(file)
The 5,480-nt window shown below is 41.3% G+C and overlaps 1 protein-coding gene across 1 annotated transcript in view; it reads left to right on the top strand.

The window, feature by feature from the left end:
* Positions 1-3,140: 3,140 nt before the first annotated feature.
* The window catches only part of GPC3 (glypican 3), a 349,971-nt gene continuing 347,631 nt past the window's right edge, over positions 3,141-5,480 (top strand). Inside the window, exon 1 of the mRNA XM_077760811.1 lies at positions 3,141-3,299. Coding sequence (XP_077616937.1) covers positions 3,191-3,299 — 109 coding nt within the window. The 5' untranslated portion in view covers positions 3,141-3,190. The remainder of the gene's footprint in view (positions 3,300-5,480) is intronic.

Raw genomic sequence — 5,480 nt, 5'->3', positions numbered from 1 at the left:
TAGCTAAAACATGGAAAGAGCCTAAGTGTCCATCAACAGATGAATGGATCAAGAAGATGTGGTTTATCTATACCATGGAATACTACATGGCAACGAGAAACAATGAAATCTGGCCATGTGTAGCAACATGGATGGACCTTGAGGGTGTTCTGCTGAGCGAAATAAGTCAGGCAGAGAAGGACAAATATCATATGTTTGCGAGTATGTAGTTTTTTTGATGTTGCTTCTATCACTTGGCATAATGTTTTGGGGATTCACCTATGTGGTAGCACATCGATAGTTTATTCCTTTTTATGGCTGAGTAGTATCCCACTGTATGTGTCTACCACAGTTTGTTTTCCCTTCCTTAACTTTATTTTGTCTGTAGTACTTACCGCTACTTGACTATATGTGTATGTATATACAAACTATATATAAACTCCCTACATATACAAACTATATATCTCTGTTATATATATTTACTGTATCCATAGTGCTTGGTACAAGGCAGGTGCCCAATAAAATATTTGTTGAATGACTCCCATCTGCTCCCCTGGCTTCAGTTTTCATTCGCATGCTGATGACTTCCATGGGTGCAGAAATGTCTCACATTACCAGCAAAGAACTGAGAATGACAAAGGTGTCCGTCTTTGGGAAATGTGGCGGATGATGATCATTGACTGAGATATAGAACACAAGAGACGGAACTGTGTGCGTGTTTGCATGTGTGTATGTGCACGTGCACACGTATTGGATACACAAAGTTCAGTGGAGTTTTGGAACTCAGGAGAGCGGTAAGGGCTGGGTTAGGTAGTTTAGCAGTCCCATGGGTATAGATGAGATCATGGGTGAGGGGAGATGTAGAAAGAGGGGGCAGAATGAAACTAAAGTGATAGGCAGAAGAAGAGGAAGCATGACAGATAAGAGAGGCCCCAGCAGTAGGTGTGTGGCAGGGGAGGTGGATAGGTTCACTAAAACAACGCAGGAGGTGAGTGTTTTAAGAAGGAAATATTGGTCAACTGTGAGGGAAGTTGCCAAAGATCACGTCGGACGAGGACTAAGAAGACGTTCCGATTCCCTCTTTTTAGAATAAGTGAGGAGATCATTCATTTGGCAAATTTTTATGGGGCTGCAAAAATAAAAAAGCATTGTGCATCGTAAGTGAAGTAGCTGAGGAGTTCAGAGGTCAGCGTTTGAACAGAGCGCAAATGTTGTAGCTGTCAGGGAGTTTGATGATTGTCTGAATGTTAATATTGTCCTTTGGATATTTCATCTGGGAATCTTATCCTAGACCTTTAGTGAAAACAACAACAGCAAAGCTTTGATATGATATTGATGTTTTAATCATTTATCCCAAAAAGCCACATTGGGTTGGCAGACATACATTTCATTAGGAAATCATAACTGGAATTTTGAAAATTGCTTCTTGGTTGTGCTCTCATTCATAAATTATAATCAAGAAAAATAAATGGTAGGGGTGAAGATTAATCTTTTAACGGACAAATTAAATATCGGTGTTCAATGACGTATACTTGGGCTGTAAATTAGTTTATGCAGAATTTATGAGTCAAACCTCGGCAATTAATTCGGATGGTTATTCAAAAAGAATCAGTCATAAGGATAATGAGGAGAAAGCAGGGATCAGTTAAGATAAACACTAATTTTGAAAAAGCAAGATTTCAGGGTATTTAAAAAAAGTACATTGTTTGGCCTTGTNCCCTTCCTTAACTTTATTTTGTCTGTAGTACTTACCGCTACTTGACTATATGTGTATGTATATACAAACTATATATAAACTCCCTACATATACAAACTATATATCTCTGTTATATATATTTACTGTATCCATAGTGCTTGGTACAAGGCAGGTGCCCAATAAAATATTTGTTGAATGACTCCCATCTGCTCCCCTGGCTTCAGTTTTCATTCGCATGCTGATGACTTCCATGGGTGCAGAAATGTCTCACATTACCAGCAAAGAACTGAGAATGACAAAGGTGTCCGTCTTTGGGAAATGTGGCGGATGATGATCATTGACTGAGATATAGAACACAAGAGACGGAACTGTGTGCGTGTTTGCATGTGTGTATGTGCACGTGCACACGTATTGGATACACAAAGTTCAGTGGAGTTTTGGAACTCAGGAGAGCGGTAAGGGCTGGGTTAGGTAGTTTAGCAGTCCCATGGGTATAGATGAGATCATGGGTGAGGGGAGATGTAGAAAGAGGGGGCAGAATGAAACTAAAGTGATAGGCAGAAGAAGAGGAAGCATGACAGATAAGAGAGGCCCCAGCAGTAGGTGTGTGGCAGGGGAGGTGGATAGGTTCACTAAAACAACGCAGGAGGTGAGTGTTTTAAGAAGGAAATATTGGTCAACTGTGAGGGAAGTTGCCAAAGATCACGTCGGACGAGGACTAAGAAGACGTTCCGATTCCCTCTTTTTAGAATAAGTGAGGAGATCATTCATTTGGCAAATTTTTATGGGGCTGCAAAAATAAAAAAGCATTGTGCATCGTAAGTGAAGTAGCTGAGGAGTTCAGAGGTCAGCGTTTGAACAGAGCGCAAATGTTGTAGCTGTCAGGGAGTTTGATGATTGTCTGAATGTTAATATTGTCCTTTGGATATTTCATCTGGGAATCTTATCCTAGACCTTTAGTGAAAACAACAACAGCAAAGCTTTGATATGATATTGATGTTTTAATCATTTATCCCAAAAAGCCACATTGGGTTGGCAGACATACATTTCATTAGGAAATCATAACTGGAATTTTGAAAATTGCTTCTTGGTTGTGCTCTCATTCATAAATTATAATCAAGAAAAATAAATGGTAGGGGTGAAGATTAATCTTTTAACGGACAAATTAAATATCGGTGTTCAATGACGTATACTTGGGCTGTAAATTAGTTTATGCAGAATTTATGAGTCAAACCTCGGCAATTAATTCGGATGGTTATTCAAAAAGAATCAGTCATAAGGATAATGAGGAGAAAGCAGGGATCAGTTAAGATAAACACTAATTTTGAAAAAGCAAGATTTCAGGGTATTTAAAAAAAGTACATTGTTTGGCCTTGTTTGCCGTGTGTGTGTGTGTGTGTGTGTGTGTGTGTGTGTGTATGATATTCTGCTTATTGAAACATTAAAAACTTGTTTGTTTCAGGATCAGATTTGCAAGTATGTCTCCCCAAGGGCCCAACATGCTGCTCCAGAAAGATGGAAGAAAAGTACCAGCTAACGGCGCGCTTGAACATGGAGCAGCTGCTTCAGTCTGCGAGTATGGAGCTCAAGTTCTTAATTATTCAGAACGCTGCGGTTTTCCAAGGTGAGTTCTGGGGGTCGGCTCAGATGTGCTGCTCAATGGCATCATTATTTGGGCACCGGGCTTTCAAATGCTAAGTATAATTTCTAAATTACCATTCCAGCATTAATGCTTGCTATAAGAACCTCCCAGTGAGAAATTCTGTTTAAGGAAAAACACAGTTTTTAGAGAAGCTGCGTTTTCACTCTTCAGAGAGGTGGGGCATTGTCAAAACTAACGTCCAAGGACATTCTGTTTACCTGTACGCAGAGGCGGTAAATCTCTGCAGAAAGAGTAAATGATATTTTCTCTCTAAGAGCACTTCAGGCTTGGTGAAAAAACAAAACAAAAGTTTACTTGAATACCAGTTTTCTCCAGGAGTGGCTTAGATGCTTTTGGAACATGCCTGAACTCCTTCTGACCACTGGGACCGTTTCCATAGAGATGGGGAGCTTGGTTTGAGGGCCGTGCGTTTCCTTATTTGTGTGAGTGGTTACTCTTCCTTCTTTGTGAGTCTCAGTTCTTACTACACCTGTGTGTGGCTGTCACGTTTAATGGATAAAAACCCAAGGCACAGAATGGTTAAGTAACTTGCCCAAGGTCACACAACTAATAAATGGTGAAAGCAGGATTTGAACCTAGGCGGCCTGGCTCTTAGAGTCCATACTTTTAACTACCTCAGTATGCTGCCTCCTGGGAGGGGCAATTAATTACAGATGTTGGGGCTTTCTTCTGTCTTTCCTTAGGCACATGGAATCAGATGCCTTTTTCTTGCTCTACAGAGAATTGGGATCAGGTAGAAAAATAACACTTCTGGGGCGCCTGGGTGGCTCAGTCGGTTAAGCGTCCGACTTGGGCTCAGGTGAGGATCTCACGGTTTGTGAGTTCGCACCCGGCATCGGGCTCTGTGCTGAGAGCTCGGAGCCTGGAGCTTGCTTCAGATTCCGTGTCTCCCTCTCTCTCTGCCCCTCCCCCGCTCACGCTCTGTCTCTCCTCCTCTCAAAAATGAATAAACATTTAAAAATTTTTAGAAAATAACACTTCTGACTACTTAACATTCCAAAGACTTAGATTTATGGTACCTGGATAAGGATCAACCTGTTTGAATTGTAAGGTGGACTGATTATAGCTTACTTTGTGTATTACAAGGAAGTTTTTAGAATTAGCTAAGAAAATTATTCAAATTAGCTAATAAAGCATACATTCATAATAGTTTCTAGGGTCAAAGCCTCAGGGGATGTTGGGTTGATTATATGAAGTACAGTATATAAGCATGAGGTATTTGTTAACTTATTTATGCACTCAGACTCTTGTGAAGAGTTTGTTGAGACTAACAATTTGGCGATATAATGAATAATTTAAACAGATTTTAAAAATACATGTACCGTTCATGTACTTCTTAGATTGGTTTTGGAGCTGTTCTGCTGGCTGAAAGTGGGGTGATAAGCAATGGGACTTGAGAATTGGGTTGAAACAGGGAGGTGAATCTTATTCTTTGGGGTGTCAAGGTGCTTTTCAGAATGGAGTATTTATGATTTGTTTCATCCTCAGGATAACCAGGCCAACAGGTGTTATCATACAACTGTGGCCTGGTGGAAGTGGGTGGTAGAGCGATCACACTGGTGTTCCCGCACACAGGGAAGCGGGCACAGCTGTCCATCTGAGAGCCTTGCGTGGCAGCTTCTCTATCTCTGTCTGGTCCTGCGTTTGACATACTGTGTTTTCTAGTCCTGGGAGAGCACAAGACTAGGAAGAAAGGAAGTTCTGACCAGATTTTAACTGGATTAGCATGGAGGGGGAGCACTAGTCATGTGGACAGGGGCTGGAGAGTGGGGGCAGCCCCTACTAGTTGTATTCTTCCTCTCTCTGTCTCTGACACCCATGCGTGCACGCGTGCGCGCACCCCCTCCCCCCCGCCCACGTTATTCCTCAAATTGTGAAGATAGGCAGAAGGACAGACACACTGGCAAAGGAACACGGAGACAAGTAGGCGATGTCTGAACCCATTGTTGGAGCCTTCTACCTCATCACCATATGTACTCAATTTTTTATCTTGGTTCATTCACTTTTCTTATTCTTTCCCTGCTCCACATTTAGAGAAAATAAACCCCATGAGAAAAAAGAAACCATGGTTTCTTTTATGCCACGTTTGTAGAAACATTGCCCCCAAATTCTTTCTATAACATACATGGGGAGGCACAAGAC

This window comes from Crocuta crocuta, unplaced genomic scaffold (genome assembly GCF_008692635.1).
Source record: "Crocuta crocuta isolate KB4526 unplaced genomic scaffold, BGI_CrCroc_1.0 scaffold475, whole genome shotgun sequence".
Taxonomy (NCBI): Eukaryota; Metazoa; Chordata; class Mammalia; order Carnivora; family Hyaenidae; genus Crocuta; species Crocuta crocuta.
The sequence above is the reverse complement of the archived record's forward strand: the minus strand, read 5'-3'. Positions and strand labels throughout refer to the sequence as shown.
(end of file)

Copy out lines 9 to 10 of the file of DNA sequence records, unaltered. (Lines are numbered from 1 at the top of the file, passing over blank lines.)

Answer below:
Taxonomy (NCBI): Eukaryota; Metazoa; Chordata; class Mammalia; order Carnivora; family Hyaenidae; genus Crocuta; species Crocuta crocuta.
The sequence above is the reverse complement of the archived record's forward strand: the minus strand, read 5'-3'. Positions and strand labels throughout refer to the sequence as shown.